Given the decimation of local newspapers, Sullivan says she now finds it “poignant” when she sees outstanding work like the Indianapolis Star’s reporting on abuse allegations against former USA Gymnastics physician Larry Nassar and the Miami Herald’s dogged pursuit of Jeffrey Epstein. But she finds herself thinking of a blog post–“remember blogs?”–from 2009 titled “Newspapers and Thinking the Unthinkable.” “It’s over, forget it, stop moaning, stop waxing nostalgic,” says Sullivan, summing up the message of New York University professor Clay Shirky. “He compared the coming of the internet to Gutenberg’s invention of the printing press, not so much a sea change as a tidal wave. That was a seminal read for me. And it was essentially right.”
Among Shirky’s observations was that when a revolution occurs, all that’s clearly visible is the chaos. “The old stuff,” he wrote, “gets broken faster than the new stuff is put in its place.” For Sullivan, the old saw about the power of the press belonging to whoever owns a printing press turned out to be true. “We all own the printing press now,” she says. “And that is overall democratizing. So that’s encouraging.”
What’s not encouraging, of course, is the confusion that flows from no longer knowing what’s true. Her book entertains an involved debate about “objectivity,” a contentious word that probably amounts to the appearance of fairness. When not on the deep blue Upper West Side, Sullivan is likely at a family cottage in the deepest red part of New York state. “And you know, I think normal people are very interested in the question of, is the news biased? Can I trust? That’s where objectivity and how people feel about that word, and that concept, comes in and does matter. It isn’t just a journalism debate, but actually is something that, at least writ large, has something to do with how people feel about what they’re reading or seeing.”
We know where this is headed. “The public, normal people, laypeople, I guess, would say, ‘Yeah, of course, I want my news to be objective, but you people aren’t.’ That’s what you would hear. And I think a lot of journalists–and I think this is maybe possibly a little more true of younger journalists, journalists of color, sometimes women–would say, yeah, that old-style objectivity didn’t really work for me. It did for ‘them.’ They think it kind of amounts to somebody else’s objectivity. And it also amounts to both-sides-ism. They’re wanting to challenge things.”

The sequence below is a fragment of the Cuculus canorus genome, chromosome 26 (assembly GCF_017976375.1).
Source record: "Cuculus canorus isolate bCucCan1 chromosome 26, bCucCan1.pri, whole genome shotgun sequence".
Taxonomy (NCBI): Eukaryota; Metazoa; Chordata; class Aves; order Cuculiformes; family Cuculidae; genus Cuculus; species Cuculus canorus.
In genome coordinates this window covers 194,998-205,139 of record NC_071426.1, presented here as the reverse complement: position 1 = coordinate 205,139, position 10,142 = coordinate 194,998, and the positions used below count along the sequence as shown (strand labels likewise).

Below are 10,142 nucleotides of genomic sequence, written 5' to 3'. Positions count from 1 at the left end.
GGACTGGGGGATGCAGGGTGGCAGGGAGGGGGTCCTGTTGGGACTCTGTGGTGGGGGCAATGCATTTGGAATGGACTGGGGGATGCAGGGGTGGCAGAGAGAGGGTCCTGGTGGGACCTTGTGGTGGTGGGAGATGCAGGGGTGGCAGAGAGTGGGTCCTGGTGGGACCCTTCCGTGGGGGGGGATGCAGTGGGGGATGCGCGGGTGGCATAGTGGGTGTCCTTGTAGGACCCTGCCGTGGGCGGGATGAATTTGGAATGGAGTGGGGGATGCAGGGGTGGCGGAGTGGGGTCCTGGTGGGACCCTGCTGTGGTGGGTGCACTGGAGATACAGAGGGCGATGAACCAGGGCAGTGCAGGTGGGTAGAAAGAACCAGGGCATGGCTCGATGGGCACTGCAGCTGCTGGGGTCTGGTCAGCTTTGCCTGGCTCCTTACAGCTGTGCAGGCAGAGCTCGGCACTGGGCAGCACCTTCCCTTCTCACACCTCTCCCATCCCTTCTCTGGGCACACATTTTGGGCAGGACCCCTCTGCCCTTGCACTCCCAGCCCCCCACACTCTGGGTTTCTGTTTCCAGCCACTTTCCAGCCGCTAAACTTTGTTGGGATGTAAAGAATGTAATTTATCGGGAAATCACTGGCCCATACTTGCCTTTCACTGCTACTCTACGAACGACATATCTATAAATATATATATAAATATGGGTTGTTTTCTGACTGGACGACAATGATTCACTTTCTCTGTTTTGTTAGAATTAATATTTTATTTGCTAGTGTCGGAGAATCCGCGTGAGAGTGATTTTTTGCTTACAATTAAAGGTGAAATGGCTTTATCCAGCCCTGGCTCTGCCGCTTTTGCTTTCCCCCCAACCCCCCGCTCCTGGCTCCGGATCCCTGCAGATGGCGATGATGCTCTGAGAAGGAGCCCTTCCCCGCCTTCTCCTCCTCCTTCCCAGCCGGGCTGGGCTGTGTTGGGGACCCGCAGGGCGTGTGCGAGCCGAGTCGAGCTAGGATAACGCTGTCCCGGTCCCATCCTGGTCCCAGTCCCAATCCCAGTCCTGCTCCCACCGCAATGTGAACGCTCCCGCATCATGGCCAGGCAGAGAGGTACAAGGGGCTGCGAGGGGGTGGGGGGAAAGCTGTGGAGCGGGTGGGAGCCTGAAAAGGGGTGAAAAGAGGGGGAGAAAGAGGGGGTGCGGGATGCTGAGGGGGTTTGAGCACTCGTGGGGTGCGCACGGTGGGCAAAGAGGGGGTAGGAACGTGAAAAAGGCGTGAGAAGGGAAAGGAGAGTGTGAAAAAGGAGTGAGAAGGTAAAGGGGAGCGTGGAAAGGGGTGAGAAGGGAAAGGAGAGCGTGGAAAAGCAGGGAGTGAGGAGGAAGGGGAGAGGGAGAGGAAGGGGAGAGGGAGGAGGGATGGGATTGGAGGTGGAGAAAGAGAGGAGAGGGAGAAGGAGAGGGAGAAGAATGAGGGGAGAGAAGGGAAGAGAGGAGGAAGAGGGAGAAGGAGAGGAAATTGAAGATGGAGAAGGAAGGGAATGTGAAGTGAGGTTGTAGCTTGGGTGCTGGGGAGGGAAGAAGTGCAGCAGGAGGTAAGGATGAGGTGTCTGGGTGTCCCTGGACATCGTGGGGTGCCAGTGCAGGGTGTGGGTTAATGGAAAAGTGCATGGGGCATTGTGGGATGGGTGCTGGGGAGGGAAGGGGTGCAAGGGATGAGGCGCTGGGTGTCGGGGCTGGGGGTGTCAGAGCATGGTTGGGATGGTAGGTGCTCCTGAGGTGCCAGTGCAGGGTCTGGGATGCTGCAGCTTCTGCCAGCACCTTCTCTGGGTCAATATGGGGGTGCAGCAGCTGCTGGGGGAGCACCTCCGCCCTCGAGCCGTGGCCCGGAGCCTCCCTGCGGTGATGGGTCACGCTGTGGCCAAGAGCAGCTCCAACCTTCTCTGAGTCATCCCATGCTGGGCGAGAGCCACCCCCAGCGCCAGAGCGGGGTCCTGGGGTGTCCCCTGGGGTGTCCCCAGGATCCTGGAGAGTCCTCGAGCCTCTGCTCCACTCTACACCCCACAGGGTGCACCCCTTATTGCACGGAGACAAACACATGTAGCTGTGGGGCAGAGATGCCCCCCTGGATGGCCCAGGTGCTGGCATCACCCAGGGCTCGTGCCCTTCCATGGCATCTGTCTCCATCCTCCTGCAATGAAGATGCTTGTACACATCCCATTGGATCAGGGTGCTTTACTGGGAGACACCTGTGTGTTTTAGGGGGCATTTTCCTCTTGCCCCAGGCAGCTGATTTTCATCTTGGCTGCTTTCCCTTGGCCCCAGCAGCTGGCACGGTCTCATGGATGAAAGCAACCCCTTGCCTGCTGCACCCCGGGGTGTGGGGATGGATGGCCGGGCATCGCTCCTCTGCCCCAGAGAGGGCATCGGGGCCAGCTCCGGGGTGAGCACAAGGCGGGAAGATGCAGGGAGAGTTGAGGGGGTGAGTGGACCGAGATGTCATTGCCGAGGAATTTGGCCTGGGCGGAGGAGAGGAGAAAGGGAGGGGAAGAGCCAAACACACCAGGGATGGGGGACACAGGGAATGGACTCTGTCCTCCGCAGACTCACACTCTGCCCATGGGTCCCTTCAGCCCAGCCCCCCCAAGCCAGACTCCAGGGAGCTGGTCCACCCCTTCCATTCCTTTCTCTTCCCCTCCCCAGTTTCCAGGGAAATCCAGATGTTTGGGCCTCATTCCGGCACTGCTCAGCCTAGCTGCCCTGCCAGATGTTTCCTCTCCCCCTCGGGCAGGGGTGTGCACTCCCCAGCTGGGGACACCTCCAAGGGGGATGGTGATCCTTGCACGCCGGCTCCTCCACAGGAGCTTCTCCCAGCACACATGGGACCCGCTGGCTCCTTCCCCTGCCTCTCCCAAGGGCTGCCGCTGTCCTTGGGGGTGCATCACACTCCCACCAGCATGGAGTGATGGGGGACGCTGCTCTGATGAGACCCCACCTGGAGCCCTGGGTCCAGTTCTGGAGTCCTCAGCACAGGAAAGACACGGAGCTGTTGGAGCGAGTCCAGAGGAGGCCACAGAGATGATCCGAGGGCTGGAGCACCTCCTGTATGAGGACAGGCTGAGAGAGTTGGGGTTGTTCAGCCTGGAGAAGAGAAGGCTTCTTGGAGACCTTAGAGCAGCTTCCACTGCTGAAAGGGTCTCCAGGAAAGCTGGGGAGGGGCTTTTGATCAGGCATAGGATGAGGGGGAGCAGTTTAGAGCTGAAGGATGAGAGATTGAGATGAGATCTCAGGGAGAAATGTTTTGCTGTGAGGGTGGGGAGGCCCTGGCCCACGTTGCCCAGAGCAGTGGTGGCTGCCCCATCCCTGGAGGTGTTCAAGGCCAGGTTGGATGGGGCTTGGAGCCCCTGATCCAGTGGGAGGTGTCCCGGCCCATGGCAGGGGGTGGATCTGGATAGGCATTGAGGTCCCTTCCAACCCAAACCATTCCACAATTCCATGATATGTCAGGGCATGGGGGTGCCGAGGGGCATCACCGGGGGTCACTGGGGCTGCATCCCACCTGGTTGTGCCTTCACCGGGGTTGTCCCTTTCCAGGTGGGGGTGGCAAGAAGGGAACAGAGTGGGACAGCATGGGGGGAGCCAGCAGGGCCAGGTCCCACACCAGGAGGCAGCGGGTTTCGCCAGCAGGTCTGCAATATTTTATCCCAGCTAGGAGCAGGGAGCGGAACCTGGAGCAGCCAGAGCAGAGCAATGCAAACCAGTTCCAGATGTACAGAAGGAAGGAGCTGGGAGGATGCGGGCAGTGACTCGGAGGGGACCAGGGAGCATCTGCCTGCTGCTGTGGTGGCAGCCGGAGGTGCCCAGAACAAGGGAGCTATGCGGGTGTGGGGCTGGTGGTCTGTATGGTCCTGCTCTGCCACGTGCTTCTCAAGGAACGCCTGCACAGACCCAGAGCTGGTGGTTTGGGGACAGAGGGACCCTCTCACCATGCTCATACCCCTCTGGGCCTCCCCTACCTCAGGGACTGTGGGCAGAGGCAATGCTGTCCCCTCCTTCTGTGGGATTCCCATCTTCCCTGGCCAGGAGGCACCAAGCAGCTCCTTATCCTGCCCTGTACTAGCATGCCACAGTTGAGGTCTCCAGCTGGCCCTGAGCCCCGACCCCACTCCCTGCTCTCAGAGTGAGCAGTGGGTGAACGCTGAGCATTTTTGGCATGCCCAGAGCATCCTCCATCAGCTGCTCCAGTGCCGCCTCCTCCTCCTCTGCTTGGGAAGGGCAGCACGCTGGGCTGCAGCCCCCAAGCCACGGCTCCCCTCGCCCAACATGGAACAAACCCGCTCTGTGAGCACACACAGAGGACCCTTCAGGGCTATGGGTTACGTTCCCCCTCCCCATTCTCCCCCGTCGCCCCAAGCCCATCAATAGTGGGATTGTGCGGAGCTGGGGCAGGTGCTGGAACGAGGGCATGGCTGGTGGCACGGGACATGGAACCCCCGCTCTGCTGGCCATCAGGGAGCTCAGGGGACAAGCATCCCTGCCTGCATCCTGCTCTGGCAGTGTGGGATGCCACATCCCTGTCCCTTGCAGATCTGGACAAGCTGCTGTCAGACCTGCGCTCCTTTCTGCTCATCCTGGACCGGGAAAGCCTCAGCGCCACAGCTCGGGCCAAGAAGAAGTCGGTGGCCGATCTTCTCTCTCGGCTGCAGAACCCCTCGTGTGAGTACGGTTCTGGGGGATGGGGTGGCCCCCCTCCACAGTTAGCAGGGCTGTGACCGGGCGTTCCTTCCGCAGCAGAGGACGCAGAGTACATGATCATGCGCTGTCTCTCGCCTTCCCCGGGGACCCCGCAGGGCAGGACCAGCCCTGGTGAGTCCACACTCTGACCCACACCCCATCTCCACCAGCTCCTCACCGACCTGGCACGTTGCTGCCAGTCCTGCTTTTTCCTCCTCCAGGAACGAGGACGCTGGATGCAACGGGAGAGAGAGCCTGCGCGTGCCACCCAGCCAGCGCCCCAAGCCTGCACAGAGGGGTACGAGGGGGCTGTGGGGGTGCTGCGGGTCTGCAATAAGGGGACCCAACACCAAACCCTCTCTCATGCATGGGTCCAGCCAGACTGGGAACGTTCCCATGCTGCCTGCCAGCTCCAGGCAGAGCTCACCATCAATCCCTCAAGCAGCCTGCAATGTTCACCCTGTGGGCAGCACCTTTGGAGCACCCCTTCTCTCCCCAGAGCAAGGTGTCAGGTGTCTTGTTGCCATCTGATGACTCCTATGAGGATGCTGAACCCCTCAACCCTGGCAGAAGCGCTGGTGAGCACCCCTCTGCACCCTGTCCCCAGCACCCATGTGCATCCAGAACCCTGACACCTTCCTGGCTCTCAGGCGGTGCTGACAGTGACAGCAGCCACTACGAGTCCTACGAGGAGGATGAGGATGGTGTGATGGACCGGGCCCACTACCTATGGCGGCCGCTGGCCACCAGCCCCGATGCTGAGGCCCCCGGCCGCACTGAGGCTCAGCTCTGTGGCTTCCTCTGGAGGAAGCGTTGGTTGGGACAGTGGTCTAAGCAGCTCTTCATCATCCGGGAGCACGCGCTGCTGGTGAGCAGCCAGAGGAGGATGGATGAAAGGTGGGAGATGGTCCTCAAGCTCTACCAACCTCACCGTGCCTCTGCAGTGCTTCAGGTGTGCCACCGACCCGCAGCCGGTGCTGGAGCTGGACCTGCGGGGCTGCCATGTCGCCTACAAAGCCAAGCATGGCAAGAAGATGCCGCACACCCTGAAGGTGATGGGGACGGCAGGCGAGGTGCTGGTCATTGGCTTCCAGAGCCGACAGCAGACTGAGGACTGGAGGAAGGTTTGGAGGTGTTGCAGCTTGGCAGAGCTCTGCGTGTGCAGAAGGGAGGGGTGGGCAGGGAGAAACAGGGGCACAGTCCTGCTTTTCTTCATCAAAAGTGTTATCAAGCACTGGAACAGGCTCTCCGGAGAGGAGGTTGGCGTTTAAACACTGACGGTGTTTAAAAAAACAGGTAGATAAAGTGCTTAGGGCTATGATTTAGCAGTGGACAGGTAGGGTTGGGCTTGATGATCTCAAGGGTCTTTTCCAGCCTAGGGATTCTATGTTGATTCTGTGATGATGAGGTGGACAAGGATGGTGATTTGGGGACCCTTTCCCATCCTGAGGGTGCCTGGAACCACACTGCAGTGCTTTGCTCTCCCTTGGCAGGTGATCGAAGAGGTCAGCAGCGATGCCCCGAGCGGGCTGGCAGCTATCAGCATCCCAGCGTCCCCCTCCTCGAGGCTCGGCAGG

Sullivan says she finds this encouraging as well, though it’s yet another challenge to the news business–one she will soon have the opportunity to explore as a visiting professor at Duke University, her next stop after leaving the Post this year in what she’s called “a self-imposed term limit.” She’s also working on a series of detective novels about a laid-off newspaper reporter named Gail Force. “It’s a way to talk tangentially about local news, through a fictional lens.”
The reality can get a little wearing. Between the rise of cable news grounded in opinion rather than in reporting, and social media algorithms that promote anger because getting whipped up keeps you online, will it even matter if journalism figures out the best way to put something? A whopping portion of the public is no longer listening.
“That’s a huge challenge. And I don’t know the answer to that,” Sullivan says, shaking her head. “We–the independent, reality-based process, as I like to say–are not going to reach a huge swath of Americans. They don’t want to hear it. The Fox News watchers, the big-time Fox News watchers, they have been taught to hate us and to mistrust us. And I don’t really know how to break through that.”